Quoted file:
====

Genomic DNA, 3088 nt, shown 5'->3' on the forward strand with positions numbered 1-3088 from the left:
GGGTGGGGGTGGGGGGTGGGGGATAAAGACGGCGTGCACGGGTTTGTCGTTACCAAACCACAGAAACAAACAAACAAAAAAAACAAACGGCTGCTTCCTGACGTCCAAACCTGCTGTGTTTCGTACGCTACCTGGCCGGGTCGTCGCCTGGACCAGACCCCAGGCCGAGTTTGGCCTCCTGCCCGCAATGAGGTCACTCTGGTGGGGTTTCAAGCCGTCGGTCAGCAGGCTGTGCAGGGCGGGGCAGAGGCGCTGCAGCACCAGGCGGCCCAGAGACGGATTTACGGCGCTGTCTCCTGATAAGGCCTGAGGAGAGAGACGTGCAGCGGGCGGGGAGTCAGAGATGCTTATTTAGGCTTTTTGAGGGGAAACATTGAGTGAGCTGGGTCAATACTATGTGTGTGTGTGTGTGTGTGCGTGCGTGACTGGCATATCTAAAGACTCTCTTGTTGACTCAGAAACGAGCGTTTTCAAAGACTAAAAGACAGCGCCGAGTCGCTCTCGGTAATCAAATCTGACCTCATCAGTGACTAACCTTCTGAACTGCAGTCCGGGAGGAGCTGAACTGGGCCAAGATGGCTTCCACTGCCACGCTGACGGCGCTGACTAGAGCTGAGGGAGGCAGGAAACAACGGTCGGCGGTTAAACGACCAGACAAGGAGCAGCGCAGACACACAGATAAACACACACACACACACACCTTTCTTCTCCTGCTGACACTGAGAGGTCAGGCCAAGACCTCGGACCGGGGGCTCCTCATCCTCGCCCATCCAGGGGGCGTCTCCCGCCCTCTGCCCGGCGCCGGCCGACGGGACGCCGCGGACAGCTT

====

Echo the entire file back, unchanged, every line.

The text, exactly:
Genomic DNA, 3088 nt, shown 5'->3' on the forward strand with positions numbered 1-3088 from the left:
GGGTGGGGGTGGGGGGTGGGGGATAAAGACGGCGTGCACGGGTTTGTCGTTACCAAACCACAGAAACAAACAAACAAAAAAAACAAACGGCTGCTTCCTGACGTCCAAACCTGCTGTGTTTCGTACGCTACCTGGCCGGGTCGTCGCCTGGACCAGACCCCAGGCCGAGTTTGGCCTCCTGCCCGCAATGAGGTCACTCTGGTGGGGTTTCAAGCCGTCGGTCAGCAGGCTGTGCAGGGCGGGGCAGAGGCGCTGCAGCACCAGGCGGCCCAGAGACGGATTTACGGCGCTGTCTCCTGATAAGGCCTGAGGAGAGAGACGTGCAGCGGGCGGGGAGTCAGAGATGCTTATTTAGGCTTTTTGAGGGGAAACATTGAGTGAGCTGGGTCAATACTATGTGTGTGTGTGTGTGTGTGCGTGCGTGACTGGCATATCTAAAGACTCTCTTGTTGACTCAGAAACGAGCGTTTTCAAAGACTAAAAGACAGCGCCGAGTCGCTCTCGGTAATCAAATCTGACCTCATCAGTGACTAACCTTCTGAACTGCAGTCCGGGAGGAGCTGAACTGGGCCAAGATGGCTTCCACTGCCACGCTGACGGCGCTGACTAGAGCTGAGGGAGGCAGGAAACAACGGTCGGCGGTTAAACGACCAGACAAGGAGCAGCGCAGACACACAGATAAACACACACACACACACACCTTTCTTCTCCTGCTGACACTGAGAGGTCAGGCCAAGACCTCGGACCGGGGGCTCCTCATCCTCGCCCATCCAGGGGGCGTCTCCCGCCCTCTGCCCGGCGCCGGCCGACGGGACGCCGCGGACAGCTT